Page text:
Delving a Little Deeper
stty and All That Stuff
Find Out Terminal Settings with stty
How UNIX Handles TAB Characters
Why Some Systems Backspace over Prompts
Using sleep to Keep Port Settings
Reading Verrrry Long Lines from the Terminal
ptys and Window Systems
Commands to Adjust Your Terminal
Using terminfo Capabilities in Shell Programs
How termcap and terminfo Describe Terminals
Finding Out What Characters Your Terminal's Special Keys Send
Article 5.2 and others introduce parts of UNIX terminal handling. This chapter contains several articles that show a little more about how UNIX handles terminals and other serial devices. Beginners don't always realize that there are several overlapping mechanisms at work. Programs like tset and tput, and the termcap and terminfo databases they depend on, actually configure the terminal or window (or tell other programs about their characteristics), while stty affects the operation of the UNIX device drivers that handle the serial line. From a user's point of view, the distinction isn't always clear, especially since tset does some of its work on both levels.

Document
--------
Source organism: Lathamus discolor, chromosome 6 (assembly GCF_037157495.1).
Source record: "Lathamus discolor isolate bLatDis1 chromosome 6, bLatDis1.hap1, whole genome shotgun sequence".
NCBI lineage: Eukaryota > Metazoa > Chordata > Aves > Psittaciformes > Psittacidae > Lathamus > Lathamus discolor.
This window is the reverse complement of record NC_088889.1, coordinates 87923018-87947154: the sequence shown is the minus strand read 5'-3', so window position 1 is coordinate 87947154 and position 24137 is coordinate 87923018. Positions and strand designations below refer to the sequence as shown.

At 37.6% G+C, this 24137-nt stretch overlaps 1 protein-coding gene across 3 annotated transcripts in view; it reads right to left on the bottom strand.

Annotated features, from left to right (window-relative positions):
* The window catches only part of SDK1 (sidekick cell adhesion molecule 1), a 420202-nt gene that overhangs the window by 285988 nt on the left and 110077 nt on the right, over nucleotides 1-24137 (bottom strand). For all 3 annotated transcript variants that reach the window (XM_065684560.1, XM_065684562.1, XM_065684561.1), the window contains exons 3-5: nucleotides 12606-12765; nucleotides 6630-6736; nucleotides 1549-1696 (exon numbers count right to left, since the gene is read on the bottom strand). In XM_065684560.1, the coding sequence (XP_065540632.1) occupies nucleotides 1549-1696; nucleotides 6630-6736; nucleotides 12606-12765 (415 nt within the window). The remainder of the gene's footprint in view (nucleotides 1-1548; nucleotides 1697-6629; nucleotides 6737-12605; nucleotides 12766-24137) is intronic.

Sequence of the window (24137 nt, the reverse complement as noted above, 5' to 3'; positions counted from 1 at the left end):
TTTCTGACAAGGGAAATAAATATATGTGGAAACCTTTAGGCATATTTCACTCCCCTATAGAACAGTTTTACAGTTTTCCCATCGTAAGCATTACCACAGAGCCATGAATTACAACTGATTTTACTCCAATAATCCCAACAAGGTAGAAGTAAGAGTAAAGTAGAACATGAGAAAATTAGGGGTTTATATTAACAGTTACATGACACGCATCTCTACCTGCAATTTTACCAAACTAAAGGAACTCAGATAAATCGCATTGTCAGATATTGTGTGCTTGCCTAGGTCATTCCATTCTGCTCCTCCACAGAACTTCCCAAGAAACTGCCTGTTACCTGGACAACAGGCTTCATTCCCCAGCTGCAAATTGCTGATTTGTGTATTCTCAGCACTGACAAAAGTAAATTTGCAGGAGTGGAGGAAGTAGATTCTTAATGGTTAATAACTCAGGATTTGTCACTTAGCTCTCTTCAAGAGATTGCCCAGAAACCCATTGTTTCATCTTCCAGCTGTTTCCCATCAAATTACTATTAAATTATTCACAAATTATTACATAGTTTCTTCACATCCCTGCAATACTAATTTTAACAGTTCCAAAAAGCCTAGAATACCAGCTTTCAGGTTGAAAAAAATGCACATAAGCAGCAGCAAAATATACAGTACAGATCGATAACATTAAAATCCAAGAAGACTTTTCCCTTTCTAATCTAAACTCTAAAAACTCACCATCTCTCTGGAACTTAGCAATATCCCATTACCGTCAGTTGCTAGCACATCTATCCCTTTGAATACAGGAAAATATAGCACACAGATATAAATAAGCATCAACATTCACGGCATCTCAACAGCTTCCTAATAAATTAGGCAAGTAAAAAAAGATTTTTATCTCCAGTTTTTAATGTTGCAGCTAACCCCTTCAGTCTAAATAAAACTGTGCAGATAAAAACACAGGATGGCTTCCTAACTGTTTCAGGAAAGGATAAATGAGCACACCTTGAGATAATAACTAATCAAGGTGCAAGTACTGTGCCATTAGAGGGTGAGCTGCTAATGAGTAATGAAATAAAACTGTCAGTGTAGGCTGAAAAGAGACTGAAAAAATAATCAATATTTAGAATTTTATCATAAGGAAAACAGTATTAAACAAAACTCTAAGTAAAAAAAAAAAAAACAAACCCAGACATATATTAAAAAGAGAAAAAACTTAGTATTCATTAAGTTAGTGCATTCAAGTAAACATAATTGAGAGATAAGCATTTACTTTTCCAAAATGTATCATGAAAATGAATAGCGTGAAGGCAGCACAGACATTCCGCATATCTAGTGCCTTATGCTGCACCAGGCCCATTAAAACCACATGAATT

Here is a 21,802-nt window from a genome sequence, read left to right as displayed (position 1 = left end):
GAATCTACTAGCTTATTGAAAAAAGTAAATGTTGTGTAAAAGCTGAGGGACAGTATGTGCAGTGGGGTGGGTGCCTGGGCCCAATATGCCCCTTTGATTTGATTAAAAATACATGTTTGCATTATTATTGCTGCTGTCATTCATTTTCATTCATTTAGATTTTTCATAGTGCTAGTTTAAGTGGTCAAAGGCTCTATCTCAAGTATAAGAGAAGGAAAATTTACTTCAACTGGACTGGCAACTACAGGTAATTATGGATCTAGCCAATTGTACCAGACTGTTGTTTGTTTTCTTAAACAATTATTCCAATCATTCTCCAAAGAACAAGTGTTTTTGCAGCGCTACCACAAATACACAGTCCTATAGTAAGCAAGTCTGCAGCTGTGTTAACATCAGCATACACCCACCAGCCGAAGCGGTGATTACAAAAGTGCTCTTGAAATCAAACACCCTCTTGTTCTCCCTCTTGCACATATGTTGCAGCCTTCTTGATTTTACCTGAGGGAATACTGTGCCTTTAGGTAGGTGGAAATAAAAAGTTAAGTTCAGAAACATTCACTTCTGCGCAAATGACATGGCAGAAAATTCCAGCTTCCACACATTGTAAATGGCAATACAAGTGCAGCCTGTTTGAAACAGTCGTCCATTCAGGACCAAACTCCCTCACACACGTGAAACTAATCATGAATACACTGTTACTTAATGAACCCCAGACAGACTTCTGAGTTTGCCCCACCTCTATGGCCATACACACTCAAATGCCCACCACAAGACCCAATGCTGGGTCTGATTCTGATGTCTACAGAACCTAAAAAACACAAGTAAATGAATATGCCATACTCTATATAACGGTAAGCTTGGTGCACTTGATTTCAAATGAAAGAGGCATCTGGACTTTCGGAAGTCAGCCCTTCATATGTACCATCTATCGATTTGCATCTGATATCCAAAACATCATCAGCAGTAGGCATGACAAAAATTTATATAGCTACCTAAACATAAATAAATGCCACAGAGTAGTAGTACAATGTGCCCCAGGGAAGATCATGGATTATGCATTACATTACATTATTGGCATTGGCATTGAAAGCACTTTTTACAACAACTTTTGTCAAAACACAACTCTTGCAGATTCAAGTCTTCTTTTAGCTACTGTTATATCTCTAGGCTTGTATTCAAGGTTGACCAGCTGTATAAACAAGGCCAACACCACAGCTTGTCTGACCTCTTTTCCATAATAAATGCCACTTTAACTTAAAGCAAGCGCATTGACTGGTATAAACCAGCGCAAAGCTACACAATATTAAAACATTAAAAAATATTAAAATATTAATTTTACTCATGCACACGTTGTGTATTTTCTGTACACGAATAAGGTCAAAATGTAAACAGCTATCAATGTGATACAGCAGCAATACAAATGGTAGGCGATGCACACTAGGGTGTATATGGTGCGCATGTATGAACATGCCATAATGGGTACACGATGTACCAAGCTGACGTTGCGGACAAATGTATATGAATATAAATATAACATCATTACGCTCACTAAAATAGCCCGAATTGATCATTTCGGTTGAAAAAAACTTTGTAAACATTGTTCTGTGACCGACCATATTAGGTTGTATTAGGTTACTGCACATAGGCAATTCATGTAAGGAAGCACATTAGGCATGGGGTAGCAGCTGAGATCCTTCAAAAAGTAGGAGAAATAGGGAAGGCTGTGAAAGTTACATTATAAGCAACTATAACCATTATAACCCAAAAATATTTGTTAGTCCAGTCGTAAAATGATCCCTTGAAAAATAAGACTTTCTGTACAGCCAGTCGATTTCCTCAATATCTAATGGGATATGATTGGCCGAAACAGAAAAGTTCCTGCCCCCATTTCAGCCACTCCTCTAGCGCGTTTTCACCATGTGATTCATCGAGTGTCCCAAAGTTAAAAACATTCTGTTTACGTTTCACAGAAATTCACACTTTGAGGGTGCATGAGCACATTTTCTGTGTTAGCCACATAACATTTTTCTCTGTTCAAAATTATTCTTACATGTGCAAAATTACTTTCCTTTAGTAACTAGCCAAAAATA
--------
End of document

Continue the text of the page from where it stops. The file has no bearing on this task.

Perhaps we're continuing the confusion by putting information about both of these topics into the same chapters. Oh well. What we have here are a miscellany of topics that delve a little deeper than we've gone before into how terminals work under UNIX.
Article 41.2 explains why stty is as complex as it is. Article 41.3 shows how to check stty's settings.
Article 41.4 explains some of the mysteries of terminal tab handling.
Article 41.5 lists differences in the way that System V and BSD UNIX handle what you type on the command line.
Article 41.8 explains how software designed for terminals still runs under window systems, using "pseudo-terminals" or ptys.
Articles 41.9 and 41.10 describe how to issue escape sequences to change the behavior of your terminal.
Article 41.11 describes how to read a termcap or terminfo entry.
Article 41.12 describes how to avoid reading termcap and terminfo entries.
Article 42.1 introduces more low-level concepts.